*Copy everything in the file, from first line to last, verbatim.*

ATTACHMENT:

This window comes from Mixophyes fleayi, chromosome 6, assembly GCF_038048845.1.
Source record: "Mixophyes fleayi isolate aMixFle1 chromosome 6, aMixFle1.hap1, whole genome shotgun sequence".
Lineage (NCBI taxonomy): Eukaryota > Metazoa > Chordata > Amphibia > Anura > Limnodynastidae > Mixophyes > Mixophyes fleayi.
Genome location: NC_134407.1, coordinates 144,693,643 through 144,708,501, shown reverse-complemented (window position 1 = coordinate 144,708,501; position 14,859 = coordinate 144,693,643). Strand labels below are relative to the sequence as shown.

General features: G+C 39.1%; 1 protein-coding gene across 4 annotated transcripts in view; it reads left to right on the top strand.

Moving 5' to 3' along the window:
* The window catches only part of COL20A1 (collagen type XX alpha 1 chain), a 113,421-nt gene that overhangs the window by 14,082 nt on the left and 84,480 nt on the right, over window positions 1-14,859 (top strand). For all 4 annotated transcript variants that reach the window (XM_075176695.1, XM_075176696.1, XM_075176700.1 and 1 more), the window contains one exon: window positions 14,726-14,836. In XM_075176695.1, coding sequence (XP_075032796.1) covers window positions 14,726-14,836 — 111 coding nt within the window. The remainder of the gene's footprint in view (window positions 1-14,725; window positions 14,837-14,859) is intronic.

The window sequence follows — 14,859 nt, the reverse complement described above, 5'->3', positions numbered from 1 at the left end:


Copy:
This window comes from Mixophyes fleayi, chromosome 6, assembly GCF_038048845.1.
Source record: "Mixophyes fleayi isolate aMixFle1 chromosome 6, aMixFle1.hap1, whole genome shotgun sequence".
Lineage (NCBI taxonomy): Eukaryota > Metazoa > Chordata > Amphibia > Anura > Limnodynastidae > Mixophyes > Mixophyes fleayi.
Genome location: NC_134407.1, coordinates 144,693,643 through 144,708,501, shown reverse-complemented (window position 1 = coordinate 144,708,501; position 14,859 = coordinate 144,693,643). Strand labels below are relative to the sequence as shown.

General features: G+C 39.1%; 1 protein-coding gene across 4 annotated transcripts in view; it reads left to right on the top strand.

Moving 5' to 3' along the window:
* The window catches only part of COL20A1 (collagen type XX alpha 1 chain), a 113,421-nt gene that overhangs the window by 14,082 nt on the left and 84,480 nt on the right, over window positions 1-14,859 (top strand). For all 4 annotated transcript variants that reach the window (XM_075176695.1, XM_075176696.1, XM_075176700.1 and 1 more), the window contains one exon: window positions 14,726-14,836. In XM_075176695.1, coding sequence (XP_075032796.1) covers window positions 14,726-14,836 — 111 coding nt within the window. The remainder of the gene's footprint in view (window positions 1-14,725; window positions 14,837-14,859) is intronic.

The window sequence follows — 14,859 nt, the reverse complement described above, 5'->3', positions numbered from 1 at the left end: